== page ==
“In this webinar we’ll talk about the design element of communications around open access. We will hear about a recent study looking at indicators of open access for readers, and hear from a designer about visual consistency with respect to conceptual coherence in product design and the implications on user experience. After the short presentations we will move onto a discussion around the topic, and discussion of solutions that might make communication around open access easier for readers and authors.”
“The Kennesaw State University (KSU) Libraries invite all interested parties to submit a proposal for inclusion at the inaugural All Things Open Week, April 3-7, a series of events dedicated to promoting inclusive and intentional open access practices regardless of discipline or audience. If you are passionate about open pedagogy, open data, or open science frameworks, consider sharing your perspective….”
“As part of our work with UKRI to support the implementation of the UKRI open access policy for monographs, book chapters and edited collections published from 1 January 2024, we re-visited some of the key areas of concern for researchers that surfaced during the consultation period for the policy (see UUK Open access and monographs. Evidence review and Open access and monographs: Where are we now? A position paper by the British Academy).
There was a clear need for a focused period of engagement with key stakeholder groups such as researchers/academics across all career levels, librarians/scholarly communication managers, research offices, and rights holders, with the aim being to split the real issues from the perceived problems. As a result, we collaborated with a number of UK university presses and the Open Access Books Network to hold a series of webinars on the subject of the myths around open access for books, as well as to address legitimate concerns and suggest ways to remove barriers to open access publishing.
We held three 90-minute webinars, each consisting of three short presentations from a panel including authors, publishers, open access publishing support services and policy makers. These were then followed by a Q&A session where audience questions were invited. All sessions were chaired by an expert in the field of open access.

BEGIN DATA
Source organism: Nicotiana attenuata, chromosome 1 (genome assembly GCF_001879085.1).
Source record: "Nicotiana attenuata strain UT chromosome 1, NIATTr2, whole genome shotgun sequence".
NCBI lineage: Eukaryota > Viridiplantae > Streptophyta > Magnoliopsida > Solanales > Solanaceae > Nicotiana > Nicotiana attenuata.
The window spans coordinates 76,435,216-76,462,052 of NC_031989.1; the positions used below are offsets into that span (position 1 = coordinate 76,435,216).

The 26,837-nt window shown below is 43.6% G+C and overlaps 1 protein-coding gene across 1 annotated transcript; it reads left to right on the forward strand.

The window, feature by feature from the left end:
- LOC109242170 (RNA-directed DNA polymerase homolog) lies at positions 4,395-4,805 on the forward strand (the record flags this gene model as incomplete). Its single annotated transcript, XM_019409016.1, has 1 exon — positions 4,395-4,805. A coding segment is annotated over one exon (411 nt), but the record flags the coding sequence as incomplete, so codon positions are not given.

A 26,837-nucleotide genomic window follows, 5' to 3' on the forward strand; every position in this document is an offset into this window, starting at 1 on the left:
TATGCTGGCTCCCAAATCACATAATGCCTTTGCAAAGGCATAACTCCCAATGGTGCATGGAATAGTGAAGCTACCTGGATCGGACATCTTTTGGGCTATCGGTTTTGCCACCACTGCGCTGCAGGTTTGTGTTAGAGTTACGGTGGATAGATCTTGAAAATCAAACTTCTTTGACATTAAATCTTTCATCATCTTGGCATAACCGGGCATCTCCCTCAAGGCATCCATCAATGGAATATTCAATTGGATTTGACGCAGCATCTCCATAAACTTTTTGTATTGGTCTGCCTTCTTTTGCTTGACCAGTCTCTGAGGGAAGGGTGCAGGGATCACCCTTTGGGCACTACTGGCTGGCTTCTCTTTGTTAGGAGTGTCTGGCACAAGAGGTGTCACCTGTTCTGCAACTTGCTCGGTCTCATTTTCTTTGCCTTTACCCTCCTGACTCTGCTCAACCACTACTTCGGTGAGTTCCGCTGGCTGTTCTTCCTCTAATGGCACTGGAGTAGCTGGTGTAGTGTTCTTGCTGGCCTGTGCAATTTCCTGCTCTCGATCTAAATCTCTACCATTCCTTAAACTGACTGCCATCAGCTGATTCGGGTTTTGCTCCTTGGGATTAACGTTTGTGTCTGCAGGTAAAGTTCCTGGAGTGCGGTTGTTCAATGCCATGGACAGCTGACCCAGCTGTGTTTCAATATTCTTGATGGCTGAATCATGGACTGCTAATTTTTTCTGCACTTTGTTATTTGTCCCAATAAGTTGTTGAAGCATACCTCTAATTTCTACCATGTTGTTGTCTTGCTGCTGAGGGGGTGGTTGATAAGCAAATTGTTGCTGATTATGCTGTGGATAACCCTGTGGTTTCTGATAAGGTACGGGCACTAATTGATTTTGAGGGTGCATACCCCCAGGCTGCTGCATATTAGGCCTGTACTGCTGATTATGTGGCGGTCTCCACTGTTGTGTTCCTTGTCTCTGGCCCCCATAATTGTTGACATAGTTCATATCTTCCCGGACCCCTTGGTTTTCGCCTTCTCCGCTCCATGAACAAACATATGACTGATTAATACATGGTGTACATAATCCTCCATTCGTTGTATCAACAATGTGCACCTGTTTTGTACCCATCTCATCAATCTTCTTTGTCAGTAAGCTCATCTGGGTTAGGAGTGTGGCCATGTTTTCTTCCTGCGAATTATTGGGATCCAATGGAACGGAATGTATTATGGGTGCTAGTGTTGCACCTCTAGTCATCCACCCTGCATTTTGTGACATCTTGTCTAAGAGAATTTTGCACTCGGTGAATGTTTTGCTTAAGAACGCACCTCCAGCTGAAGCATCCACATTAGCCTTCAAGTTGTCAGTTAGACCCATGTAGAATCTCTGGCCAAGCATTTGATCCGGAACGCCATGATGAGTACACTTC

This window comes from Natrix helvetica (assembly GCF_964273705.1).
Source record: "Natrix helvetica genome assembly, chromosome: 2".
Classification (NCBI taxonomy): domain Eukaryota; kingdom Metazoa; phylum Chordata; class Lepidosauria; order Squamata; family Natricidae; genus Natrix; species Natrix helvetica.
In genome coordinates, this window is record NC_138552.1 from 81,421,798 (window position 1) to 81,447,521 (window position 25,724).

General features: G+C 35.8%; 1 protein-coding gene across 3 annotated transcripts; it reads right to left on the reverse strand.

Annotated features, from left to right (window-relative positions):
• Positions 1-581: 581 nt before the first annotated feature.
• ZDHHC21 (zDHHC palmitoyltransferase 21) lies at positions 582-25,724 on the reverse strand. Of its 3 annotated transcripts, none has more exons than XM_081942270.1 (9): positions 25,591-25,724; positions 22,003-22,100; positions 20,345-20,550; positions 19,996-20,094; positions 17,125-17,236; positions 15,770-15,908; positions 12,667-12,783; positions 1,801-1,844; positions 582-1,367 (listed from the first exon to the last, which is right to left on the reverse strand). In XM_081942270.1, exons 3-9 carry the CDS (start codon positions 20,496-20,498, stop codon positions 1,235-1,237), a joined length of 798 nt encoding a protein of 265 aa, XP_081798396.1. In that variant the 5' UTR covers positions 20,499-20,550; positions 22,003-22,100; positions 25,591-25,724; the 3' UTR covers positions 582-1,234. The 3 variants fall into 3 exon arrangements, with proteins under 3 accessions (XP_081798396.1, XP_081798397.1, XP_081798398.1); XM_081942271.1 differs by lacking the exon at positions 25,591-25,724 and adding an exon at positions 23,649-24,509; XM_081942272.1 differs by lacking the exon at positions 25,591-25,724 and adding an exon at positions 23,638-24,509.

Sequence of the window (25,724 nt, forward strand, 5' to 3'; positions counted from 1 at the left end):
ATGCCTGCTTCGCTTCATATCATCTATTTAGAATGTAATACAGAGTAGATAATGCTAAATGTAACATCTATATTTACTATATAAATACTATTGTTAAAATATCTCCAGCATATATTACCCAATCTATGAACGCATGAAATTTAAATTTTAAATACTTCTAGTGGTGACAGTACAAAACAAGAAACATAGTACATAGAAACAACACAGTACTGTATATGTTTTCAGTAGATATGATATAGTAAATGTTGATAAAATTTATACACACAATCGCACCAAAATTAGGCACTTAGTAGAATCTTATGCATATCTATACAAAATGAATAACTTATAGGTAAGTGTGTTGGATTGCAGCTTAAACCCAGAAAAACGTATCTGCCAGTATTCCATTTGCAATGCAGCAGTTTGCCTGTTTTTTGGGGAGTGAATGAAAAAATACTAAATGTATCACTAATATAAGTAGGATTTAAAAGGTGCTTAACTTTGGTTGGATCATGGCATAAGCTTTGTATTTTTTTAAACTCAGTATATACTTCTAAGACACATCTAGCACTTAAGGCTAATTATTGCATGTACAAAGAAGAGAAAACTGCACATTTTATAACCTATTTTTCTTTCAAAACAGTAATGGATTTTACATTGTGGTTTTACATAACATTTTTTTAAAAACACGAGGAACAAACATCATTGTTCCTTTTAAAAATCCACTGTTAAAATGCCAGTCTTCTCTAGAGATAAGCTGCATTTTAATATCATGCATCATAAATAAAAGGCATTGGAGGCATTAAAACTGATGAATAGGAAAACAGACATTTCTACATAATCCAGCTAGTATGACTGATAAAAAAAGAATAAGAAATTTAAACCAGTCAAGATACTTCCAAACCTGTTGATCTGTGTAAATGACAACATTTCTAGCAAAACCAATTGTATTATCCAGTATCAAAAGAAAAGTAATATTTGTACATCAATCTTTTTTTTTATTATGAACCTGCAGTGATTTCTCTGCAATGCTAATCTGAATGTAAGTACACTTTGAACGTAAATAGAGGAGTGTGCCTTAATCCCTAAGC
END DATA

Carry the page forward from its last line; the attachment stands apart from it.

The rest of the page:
The opening session set the context and covered the key themes, and this was then followed by more focused sessions covering specific areas in more detail. You can find all the event recordings, transcripts, presentations, and our panels’ responses to the questions we didn’t have time to cover on our Events webpage and also via the links below….”
“This event is part of a series of “Ask Me Anything”-style events featuring keynote speakers from the RDA, and EOSC groups focused on RDA activities and EOSC solutions in relation to FAIR implementation and Open practices in Science.”
“The DataCite Connect event in Gothenburg provides a forum for discussion and networking for DataCite members and the broader community. The session will focus on national PID and Open Science strategies and how the DataCite community can engage in, contribute to, and support their implementation. Participants will learn about on-going efforts across different regions and will have the chance to work together to identify and discuss alignments between national strategies and their current/future plans that leverage the DataCite infrastructure and services. The outcomes of the meeting will help DataCite members and community to better understand the PID landscape in other regions, connect with PID champions and establish new collaborations. There will be plenty of time for Q&A!